Proving once again that Backman is “a master of writing delightful, insightful, soulful, character-driven narratives” (USA TODAY), Anxious People “captures the messy essence of being human….It’s clever and affecting, as likely to make you laugh out loud as it is to make you cry” (The Washington Post). This “endlessly entertaining mood-booster” (Real Simple) is proof that the enduring power of friendship, forgiveness, and hope can save us—even in the most anxious of times.

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The Midnight Library
by Matt Haig

This Good Morning America book club pick was a thought-provoking journey that broke my heart and put it back together again. I’ve toyed with a similar concept—the idea of an alternate life we could be living—in my 2014 novel, THE LIFE INTENDED, so the idea of this book fascinated me. Haig executed the concept very differently than I did, and I loved every page—even more so after learning that as a young man, Haig himself almost committed suicide, which inspired a crucial element of this book.

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The Midnight Library
Matt Haig

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The Invisible Life of Addie LaRue
by V.E. Schwab

Another incredibly inventive concept, perfectly executed by a master storyteller. I was breathless through much of this stirring tale that spans centuries after a young woman makes a Faustian bargain to live forever in 1714 France. The only catch? She’ll be forgotten by everyone she meets. Schwab’s chat with us on Friends & Fiction was one of my favorite interviews we’ve done since starting the show in April 2020.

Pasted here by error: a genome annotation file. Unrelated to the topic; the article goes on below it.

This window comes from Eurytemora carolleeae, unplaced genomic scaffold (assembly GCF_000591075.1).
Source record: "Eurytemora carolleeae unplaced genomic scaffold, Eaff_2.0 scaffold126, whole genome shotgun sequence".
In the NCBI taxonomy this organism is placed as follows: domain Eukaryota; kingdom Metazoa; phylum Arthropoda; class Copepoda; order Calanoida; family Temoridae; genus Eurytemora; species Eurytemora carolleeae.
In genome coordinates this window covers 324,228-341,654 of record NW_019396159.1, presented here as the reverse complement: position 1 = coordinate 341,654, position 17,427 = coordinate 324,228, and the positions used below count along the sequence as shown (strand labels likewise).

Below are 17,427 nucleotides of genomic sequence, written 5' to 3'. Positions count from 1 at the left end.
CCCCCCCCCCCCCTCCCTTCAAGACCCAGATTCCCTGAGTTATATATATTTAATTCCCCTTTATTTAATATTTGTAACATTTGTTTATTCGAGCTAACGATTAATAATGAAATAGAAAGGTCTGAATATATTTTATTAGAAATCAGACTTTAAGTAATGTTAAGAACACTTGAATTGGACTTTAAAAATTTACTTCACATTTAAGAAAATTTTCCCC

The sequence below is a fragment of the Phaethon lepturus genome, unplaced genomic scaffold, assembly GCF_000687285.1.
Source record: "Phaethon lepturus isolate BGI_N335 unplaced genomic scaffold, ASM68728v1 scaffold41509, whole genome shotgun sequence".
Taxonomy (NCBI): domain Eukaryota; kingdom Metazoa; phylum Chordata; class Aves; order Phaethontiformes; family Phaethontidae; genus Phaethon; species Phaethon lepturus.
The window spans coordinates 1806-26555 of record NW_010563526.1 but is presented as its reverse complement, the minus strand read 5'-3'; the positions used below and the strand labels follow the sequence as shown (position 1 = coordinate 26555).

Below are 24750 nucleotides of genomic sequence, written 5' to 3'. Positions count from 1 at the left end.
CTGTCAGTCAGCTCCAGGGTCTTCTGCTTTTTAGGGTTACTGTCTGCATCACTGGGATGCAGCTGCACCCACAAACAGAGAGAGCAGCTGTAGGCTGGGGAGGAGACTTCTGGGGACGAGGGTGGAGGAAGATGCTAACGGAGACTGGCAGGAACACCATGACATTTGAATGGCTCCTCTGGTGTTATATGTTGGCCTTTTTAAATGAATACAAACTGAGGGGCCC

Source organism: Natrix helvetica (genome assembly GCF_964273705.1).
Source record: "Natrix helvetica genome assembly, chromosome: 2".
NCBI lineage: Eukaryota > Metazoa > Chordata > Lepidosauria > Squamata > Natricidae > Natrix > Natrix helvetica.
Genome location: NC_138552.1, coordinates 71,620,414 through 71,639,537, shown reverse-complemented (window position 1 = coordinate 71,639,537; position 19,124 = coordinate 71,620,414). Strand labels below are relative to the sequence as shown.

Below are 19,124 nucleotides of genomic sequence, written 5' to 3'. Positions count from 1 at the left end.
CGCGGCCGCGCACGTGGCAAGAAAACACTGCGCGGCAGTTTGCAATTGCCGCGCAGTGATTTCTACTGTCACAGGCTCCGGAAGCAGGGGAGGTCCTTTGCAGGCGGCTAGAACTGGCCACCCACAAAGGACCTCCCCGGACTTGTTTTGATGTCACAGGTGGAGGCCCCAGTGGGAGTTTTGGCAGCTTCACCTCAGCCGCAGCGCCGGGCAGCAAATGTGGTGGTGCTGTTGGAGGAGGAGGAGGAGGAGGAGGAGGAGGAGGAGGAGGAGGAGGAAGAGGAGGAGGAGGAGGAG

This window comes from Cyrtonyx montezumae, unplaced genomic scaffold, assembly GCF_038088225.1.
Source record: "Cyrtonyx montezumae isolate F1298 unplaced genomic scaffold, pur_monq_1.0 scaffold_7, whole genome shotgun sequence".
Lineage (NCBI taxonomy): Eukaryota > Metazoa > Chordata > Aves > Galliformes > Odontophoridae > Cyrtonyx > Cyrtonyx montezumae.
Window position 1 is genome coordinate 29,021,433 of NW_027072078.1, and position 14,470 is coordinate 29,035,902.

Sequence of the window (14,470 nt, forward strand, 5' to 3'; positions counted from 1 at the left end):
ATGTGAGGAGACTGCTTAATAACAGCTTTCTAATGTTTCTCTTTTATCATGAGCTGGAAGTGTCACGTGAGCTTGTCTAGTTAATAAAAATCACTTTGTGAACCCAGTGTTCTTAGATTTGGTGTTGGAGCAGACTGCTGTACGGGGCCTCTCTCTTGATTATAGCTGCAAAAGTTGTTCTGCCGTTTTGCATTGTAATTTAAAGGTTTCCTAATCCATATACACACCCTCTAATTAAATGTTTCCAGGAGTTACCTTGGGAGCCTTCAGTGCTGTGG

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The Invisible Life of Addie LaRue
V.E. Schwab

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The Mountains Sing
by Nguyen Phan Que Mai

Another favorite Friends & Fiction interview we did was with the Vietnamese poet Nguyễn Phan Quế Mai, whose first novel, THE MOUNTAINS SING, was written in English, her second language. On our show, she shared tear-jerking wisdom and centuries-old proverbs. In this incredible novel, she tells the multigenerational tale of the Trần family set against the backdrop of the Việt Nam War, showing us both the human cost of conflict and the hope we can find within ourselves wherever we are in the world. I loved this novel.

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The Mountains Sing
Nguyen Phan Que Mai

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The Maid
by Nita Prose

This Good Morning America book club pick was one of the most cleverly plotted novels I’ve ever read. On its surface, it’s the tale of a murder that takes place in a posh hotel with the maid being wrongly accused of the crime. But on a deeper level, it’s the tale of a woman who doesn’t quite fit into society and the surprising way a few “good eggs,” as she would say, rally around her. A most original whodunit, full of warmth and heart.

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The Maid
Nita Prose

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The Many Daughters of Afong Moy
by Jamie Ford

Jamie Ford’s 2009 novel HOTEL ON THE CORNER OF BITTER AND SWEET was one of the books my incredible agent, Holly Root, suggested I read as I revised THE SWEETNESS OF FORGETTING back in 2010 and 2011. It remains one of my favorite World War II novels, and Jamie—whose kindness as a human being shines through on every page of his books—remains one of my favorite authors. In this book, his latest, which was a Read With Jenna Today Show book club pick, he explores a concept that fascinates me and which I touch on in many of my books: generational trauma. As hopeful and wise as Ford himself, this is a book that will change the way you think about your life.

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The Many Daughters of Afong Moy